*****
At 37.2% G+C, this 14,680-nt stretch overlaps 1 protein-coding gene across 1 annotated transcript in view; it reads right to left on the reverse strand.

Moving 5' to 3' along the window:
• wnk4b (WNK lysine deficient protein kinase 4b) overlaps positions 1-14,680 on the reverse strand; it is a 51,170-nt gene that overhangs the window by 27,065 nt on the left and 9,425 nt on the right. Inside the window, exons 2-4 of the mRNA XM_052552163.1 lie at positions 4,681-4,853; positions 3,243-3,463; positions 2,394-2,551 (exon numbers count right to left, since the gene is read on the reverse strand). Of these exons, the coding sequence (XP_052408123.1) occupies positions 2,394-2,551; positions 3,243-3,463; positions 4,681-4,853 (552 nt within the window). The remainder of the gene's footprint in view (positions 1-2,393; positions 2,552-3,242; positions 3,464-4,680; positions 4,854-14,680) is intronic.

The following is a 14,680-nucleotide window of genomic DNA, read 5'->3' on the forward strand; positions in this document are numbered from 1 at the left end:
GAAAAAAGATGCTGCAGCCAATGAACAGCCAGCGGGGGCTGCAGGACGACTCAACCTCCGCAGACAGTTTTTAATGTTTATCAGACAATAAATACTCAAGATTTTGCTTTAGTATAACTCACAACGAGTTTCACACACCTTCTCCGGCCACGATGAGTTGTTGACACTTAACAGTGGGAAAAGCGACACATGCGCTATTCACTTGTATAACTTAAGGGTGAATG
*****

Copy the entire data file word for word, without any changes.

At 37.2% G+C, this 14,680-nt stretch overlaps 1 protein-coding gene across 1 annotated transcript in view; it reads right to left on the reverse strand.

Moving 5' to 3' along the window:
• wnk4b (WNK lysine deficient protein kinase 4b) overlaps positions 1-14,680 on the reverse strand; it is a 51,170-nt gene that overhangs the window by 27,065 nt on the left and 9,425 nt on the right. Inside the window, exons 2-4 of the mRNA XM_052552163.1 lie at positions 4,681-4,853; positions 3,243-3,463; positions 2,394-2,551 (exon numbers count right to left, since the gene is read on the reverse strand). Of these exons, the coding sequence (XP_052408123.1) occupies positions 2,394-2,551; positions 3,243-3,463; positions 4,681-4,853 (552 nt within the window). The remainder of the gene's footprint in view (positions 1-2,393; positions 2,552-3,242; positions 3,464-4,680; positions 4,854-14,680) is intronic.

The following is a 14,680-nucleotide window of genomic DNA, read 5'->3' on the forward strand; positions in this document are numbered from 1 at the left end:
GAAAAAAGATGCTGCAGCCAATGAACAGCCAGCGGGGGCTGCAGGACGACTCAACCTCCGCAGACAGTTTTTAATGTTTATCAGACAATAAATACTCAAGATTTTGCTTTAGTATAACTCACAACGAGTTTCACACACCTTCTCCGGCCACGATGAGTTGTTGACACTTAACAGTGGGAAAAGCGACACATGCGCTATTCACTTGTATAACTTAAGGGTGAATG